Math 109 (Mathematical
Reasoning)  Spring 2015
Professor: CRISTIAN D.
POPESCU
Lectures: TTh 9:3010:50, in PETER 103.
Office Hours: TTh 1112 in AP&M 6256.
Office: AP&M
6256.
Phone: 8585346297. Email: cpopescu@math.ucsd.edu
Teaching Assistant: COREY D. STONE
Discussion Sections: A01  Tu 55:50 in AP&M B412; A02  Tu 66:50 in AP&M B412.
Office Hours: W 12, F 23 in AP&M 6331.
Email: cdstone@ucsd.edu
COURSE DESCRIPTION
WHAT IS MATH 109? This course is an
introduction to mathematical reasoning. Perhaps the most useful
consequence of studying mathematics is an enhanced ability to analyze
problems, mathematical or otherwise, logically. In advanced mathematics
courses and in mathematics research, this ability is deployed primarily
to prove that specific statements are true. The goal of this course is
to give the students an understanding of what it
means to do mathematics beyond simply doing calculations. This
includes learning
what kinds of statements need proof, what constitutes a proof, and how
to
read and write proofs.
TEXT: PETER J. ECCLES, An Introduction to Mathematical Reasoning. Cambridge Univ. Press, 1997. You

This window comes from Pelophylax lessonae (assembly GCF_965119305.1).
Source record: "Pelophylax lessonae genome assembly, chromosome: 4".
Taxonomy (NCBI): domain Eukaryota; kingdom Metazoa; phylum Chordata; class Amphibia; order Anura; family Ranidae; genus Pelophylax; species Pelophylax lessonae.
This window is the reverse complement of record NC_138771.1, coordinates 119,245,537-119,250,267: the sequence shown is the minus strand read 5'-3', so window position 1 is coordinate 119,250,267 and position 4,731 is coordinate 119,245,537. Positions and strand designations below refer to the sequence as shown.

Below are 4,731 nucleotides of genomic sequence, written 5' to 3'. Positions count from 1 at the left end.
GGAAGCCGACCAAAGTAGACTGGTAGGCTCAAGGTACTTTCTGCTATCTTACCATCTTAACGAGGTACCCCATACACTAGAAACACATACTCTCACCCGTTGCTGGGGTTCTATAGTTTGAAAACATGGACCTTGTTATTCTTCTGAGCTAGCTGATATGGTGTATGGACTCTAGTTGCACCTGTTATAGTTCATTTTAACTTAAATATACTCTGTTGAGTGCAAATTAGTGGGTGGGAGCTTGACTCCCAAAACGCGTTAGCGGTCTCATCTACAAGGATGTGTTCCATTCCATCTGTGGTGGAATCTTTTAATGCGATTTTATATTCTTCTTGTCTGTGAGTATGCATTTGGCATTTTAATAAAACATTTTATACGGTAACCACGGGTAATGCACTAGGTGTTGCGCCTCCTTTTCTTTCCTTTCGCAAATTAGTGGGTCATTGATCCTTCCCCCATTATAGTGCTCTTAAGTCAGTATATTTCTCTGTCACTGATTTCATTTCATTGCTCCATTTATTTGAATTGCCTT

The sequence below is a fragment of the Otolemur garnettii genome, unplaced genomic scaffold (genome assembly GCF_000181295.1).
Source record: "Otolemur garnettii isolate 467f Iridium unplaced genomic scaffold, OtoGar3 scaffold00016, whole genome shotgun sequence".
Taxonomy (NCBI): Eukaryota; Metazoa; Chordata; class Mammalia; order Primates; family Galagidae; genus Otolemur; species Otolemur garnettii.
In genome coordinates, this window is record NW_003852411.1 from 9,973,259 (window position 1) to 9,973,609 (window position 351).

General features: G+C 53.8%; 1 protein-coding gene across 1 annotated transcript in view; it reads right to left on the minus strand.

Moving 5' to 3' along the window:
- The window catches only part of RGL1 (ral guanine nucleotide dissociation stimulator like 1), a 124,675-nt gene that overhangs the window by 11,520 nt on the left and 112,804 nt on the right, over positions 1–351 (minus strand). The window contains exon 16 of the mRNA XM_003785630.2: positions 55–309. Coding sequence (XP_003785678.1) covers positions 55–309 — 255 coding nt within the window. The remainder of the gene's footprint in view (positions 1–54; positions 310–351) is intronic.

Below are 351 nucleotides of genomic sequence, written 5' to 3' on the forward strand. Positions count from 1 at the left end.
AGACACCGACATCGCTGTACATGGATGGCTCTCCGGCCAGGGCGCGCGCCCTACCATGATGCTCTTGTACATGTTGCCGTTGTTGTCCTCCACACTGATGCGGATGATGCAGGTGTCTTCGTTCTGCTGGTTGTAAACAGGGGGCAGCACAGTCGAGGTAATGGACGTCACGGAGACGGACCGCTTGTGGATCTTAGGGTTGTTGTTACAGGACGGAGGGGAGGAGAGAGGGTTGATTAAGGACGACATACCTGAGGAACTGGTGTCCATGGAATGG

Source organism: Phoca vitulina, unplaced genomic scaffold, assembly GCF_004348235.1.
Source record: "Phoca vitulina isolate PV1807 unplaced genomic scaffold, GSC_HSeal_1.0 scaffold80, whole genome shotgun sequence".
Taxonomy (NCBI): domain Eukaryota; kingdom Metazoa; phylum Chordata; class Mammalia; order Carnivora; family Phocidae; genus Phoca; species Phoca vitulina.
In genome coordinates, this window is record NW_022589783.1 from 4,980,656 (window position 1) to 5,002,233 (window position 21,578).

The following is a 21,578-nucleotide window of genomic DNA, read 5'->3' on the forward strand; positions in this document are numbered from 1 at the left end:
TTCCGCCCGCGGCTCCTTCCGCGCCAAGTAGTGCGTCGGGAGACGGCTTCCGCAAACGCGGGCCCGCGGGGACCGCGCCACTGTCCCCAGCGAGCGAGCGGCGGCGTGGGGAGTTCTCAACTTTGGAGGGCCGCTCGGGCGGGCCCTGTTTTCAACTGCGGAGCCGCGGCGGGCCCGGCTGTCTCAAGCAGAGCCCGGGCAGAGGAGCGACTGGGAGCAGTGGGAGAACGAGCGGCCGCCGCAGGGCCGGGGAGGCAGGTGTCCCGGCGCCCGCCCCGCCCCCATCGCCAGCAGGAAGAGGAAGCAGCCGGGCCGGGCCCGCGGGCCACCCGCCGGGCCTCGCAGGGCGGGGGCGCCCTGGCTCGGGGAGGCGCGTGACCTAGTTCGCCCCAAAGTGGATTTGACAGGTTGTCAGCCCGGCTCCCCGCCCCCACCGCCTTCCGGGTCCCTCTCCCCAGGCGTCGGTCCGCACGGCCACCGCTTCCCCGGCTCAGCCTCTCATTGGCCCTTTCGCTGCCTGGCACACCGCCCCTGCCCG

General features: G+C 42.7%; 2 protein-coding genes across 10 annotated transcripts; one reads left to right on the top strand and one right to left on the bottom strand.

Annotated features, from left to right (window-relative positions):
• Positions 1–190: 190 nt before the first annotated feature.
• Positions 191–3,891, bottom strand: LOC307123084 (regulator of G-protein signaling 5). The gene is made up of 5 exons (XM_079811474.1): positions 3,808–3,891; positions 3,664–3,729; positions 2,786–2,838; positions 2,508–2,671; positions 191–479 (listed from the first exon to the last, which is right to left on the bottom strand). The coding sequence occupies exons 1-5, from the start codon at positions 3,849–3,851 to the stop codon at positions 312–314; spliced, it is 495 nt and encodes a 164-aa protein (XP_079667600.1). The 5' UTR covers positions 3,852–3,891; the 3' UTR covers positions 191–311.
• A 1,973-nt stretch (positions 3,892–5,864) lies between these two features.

are expected to read the text BEFORE each lecture.
EXAMS
 Midterm I  Tuesday, April 21, 9:3010:50am, in PETER 103. Topics: Chapters 14. Sample (50 minute) exam. Warning: your exam will be an 80 minute exam and therefore it will consist of 5 questions.
 Midterm II
 Tuesday, May 19, 9:3010:50am, in PETER 103. Topics: Chapters 57. Sample (50 minute) exam. (Please ignore problem 1.)
 Final Exam  June 9, 2015, 811am, in TBA. Topics: Comprehensive.

No notes, textbooks, calculators
are allowed during exams. No makeup exams will be given.
Cheating on an exam results in 0 points for that exam, as well as
further disciplinary action.
GRADING POLICY
 Midterms 1+2: 20% each; Final Exam: 40%;
Homework: 20%. The grading will be done on a curve, the median
corresponding to a B/C+.
GETTING HELP
Help with mathematical problems:
 Section: Ask
questions in section  this is one of the main reasons why sections
exist.
 Office Hours: You
are strongly advised to take full advantage of your professor's and
ta's office
hours.
 Classmates: Sometimes
a classmate can help. Sometimes you can learn by working out problems
together with your classmates.
Help with personal problems which
affect your class work:
 Talk to the professor or, if appropriate, your
college provost.